5. Erik Johnson, RHP, White Sox: A third-year pro, Johnson zoomed through the minors and reaches the Majors at a time when opportunities abound for young players in Chicago. The right-hander may not see a ton of action in September, as he’s already seen his innings total increase by 50 over his 2012 season. Because of that, he may end up in the bullpen as a long reliever who could spell second-year starters Hector Santiago and Jose Quintana as well as swingman Dylan Axelrod.

Johnson, 23, could be ready for a permanent spot in the starting rotation in 2014 so this is a perfect time for him to get his feet wet. He has a strong frame and should provide a plethora of innings as a No. 3 starter in the Majors, if he reaches his potential. His four-pitch repertoire includes a fastball in the low 90s, curveball, slider, and changeup.

6. Jimmy Nelson, RHP, Brewers: Nelson, a strong-bodied right-hander, makes his MLB debut after a season that saw him split the year between Double-A and Triple-A. He pitched just 14 more innings at the higher level but saw his walk rate jump from 1.96 to 5.40 BB/9. Despite the significant increase in base runners, he held his own in Triple-A thanks in part to his strikeout rate of almost 10 batters per nine innings and above-average ground ball rate that comes from the downward plane generated by his 6-6 frame.

Nelson could battle Wily Peralta, Tyler Thornburg and Johnny Hellweg for starts in September. He has the ceiling of a No. 3/4 starter with a solid repertoire that includes a low-to-mid-90s fastball, above-average slider and developing changeup. If he can make some adjustments and improve his control, Nelson could be in line for a 2014 starting rotation spot.

7. Jose Ramirez. 2B, Indians: Ramirez, 20, was a surprise addition to the Indians’ call-ups. The diminutive second baseman did not need to be added to the 40-man roster until after the 2014 season so the organization will get his (three) option seasons start a year earlier than expected. The decision is even more perplexing when you consider Jason Kipnis has become entrenched at the keystone position in Cleveland.

Ramirez is an aggressive hitter who also makes above-average contact. He has above-average speed, which helps him both on the base paths and in the field. With just 25 extra base hits in 113 games (131 hits), the Dominican native will have to get stronger to avoid having the bat knocked out of his hands by big league power pitchers. The playoff atmosphere will no doubt be good for the rookie but he’ll almost certainly open 2014 back in the minors at the Triple-A level, barring an injury to Kipnis.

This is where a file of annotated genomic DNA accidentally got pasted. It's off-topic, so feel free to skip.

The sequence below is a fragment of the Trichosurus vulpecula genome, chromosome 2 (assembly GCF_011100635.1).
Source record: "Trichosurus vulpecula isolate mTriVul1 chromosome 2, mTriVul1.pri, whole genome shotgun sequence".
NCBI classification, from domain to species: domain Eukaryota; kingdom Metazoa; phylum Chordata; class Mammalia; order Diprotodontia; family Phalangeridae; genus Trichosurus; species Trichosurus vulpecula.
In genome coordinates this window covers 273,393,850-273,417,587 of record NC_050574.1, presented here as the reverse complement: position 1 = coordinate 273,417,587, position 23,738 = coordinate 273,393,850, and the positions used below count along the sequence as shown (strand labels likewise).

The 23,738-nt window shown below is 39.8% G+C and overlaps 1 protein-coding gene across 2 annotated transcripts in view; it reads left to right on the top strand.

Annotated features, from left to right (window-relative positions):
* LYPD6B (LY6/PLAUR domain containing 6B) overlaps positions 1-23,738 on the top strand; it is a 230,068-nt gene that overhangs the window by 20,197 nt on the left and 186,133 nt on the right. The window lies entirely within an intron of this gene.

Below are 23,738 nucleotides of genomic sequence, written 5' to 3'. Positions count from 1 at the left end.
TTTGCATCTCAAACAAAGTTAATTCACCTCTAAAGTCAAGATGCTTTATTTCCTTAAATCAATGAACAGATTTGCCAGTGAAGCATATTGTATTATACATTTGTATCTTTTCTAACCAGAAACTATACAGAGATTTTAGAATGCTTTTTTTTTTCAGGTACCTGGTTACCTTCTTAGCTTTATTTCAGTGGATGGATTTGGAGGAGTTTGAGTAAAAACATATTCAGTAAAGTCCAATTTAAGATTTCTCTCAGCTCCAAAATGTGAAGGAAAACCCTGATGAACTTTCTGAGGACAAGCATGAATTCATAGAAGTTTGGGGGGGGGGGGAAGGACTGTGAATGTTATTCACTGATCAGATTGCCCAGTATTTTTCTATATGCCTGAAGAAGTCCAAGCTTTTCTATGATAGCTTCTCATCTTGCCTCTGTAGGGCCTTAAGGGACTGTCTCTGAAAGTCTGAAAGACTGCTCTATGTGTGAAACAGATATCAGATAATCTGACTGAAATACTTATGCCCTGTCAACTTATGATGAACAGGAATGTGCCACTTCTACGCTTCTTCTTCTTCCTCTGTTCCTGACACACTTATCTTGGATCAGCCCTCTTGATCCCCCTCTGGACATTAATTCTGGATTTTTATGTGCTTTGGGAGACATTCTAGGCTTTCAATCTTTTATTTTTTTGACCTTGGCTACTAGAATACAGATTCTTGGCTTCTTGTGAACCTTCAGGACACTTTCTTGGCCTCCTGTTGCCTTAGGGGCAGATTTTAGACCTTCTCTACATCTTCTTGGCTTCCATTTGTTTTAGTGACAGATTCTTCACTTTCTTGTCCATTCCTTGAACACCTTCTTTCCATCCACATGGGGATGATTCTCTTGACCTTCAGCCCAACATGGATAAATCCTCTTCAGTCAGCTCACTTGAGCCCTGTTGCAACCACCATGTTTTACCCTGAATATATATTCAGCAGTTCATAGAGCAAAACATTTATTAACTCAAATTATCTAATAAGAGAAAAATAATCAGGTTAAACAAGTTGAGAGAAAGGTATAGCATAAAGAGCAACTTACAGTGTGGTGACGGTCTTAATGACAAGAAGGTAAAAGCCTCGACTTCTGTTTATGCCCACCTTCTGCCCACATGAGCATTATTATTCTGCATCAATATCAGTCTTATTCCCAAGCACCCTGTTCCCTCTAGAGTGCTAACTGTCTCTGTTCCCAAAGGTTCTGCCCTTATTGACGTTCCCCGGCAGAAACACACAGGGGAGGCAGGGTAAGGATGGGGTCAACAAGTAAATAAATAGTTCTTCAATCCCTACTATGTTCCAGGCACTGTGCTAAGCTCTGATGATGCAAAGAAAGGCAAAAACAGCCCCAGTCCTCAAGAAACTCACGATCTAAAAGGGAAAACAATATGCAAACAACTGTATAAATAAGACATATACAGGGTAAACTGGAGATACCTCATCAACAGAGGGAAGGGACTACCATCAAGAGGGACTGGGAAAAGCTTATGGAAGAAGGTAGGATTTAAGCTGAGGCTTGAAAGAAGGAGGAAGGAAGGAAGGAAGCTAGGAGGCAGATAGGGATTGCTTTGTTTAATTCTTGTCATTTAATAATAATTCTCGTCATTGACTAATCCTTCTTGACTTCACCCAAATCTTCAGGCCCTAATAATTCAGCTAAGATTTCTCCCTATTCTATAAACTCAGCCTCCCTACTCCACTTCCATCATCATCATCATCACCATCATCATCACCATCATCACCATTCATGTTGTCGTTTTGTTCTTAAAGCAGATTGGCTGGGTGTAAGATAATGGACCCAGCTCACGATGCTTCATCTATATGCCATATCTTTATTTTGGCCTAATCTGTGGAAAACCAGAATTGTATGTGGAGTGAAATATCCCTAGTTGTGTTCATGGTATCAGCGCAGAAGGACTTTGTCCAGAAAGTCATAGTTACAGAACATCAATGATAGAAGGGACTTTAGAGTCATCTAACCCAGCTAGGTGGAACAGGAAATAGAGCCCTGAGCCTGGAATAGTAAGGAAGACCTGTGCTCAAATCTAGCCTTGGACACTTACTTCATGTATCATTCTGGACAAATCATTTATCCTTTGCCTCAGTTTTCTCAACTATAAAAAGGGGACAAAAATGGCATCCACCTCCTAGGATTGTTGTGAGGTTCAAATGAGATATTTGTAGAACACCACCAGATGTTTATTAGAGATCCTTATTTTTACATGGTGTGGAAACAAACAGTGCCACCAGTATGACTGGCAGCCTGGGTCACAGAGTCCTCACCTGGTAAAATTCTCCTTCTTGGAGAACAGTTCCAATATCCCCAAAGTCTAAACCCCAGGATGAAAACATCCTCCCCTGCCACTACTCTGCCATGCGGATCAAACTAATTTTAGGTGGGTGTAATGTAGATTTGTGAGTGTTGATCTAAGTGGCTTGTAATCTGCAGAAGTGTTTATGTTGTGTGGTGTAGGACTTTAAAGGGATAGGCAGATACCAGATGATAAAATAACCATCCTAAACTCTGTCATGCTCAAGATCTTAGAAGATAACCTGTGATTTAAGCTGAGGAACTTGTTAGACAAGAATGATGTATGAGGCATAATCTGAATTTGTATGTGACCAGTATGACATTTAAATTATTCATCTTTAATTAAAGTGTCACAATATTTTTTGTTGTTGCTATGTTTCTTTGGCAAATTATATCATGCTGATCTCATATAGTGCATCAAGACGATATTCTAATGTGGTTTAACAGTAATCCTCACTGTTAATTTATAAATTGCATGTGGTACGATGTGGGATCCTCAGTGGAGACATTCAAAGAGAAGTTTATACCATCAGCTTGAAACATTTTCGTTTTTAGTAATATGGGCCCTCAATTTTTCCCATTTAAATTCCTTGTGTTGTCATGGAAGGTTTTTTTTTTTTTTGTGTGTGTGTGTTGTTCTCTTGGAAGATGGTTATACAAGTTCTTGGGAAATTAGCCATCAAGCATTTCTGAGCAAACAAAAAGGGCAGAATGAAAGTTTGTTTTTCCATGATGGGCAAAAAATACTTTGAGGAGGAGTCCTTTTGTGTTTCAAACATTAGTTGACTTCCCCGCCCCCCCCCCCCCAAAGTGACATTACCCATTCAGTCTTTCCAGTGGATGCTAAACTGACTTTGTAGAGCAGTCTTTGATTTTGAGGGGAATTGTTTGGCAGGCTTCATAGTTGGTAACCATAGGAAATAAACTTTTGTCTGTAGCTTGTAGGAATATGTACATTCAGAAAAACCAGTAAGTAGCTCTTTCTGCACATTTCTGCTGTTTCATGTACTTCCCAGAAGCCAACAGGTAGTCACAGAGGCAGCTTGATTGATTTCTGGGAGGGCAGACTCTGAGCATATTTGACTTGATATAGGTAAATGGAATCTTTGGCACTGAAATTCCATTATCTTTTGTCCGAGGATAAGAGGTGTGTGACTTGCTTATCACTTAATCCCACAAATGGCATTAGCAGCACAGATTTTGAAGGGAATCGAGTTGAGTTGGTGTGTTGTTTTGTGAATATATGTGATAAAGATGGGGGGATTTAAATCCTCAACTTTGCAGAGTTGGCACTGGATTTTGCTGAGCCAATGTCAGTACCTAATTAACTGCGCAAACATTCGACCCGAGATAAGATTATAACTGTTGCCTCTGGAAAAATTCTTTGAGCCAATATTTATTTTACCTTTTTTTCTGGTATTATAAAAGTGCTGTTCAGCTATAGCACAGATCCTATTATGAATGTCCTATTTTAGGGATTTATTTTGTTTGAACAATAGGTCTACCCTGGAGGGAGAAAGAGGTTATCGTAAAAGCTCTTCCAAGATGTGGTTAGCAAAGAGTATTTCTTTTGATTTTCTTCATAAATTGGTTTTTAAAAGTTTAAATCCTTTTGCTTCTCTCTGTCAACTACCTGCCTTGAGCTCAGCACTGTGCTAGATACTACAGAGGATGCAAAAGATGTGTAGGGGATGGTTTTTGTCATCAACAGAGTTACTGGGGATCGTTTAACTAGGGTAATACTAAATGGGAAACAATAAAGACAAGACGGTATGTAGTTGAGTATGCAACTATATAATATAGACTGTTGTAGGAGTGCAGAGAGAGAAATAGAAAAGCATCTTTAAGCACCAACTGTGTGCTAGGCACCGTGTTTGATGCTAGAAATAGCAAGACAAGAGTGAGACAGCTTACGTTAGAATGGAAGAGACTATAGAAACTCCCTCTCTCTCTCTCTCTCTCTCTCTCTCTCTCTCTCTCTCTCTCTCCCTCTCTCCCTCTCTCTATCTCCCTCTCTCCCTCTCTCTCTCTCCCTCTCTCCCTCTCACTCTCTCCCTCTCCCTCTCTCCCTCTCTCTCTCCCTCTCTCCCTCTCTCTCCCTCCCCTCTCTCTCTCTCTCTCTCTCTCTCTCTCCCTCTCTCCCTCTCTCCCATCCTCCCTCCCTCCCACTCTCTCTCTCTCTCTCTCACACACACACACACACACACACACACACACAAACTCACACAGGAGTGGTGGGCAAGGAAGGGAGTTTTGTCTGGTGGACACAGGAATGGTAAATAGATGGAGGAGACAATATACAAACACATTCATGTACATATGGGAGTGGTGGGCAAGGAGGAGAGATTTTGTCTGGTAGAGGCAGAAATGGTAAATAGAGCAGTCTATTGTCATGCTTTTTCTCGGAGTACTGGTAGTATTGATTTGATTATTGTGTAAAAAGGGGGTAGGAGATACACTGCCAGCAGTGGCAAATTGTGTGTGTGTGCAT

8. Brian Flynn, LHP, Marlins: The Marlins have a strong wave of pitching talent on the wave. Flynn, along with another recent call up, Sam Dyson, represents the beginning of the onslaught that also includes Andrew Heaney, Justin Nicolino, and Anthony DeSclafani. Just 10 innings above his 2012 total, the Oklahoma native could see a number of starts for the Marlins in September.

The southpaw hurler produced decent numbers in the Detroit Tigers system but he’s taken his game to the next level since coming over to the Marlins in the Anibal Sanchez/Omar Infante deal. The key for the 6-8 lefty is that his stuff has been more consistent in ’13 and he’s been able to hold his velocity into the later innings. He flashes 89-94 mph velocity on his fastball and also has an improved slider and a changeup. Flynn went to the same high school as top prospect Dylan Bundy but is three years older than the injured Orioles pitcher.

Four More Names:

9. Marcus Semien, SS, White Sox: A 2011 6th round draft pick, Semien has gotten a little bit better every year and now projects to develop into at least a second-division starter in the middle infield. The Sox clearly think he can help sooner rather than later since he was added to the 40-man roster a year ahead of schedule.

10. J.R. Murphy, C, Yankees: Gary Sanchez hasn’t developed quite as quickly as hoped but the 22-year-old Murphy could help bridge the gap, even if he has a lower ceiling. Originally it appeared as though the young catcher had no shot at remaining behind the dish but he’s worked hard and should be at least average back there.

11. Heath Hembree, RHP, Giants: Hembree has more potential than his high-ish ERA might suggest. He fell victim to the long ball a bit in 2013 at Triple-A but has solid control and struck out 63 batters in 55.1 innings. If he continues to improve his consistency, Hembree could eventually develop into a high-leverage reliever.

12. Daniel Webb, RHP, White Sox: Toronto has given up a number of B- or C-grade pitching prospects in the last few years to see their values increase significantly after the deals. Webb is a hard-throwing reliever who has seen his command/control improve to the point where he blew through three minor league levels on the way to the Majors.

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Marc Hulet has been writing at FanGraphs since 2008. His work focuses on prospects, depth charts and fantasy. Follow him on Twitter @marchulet.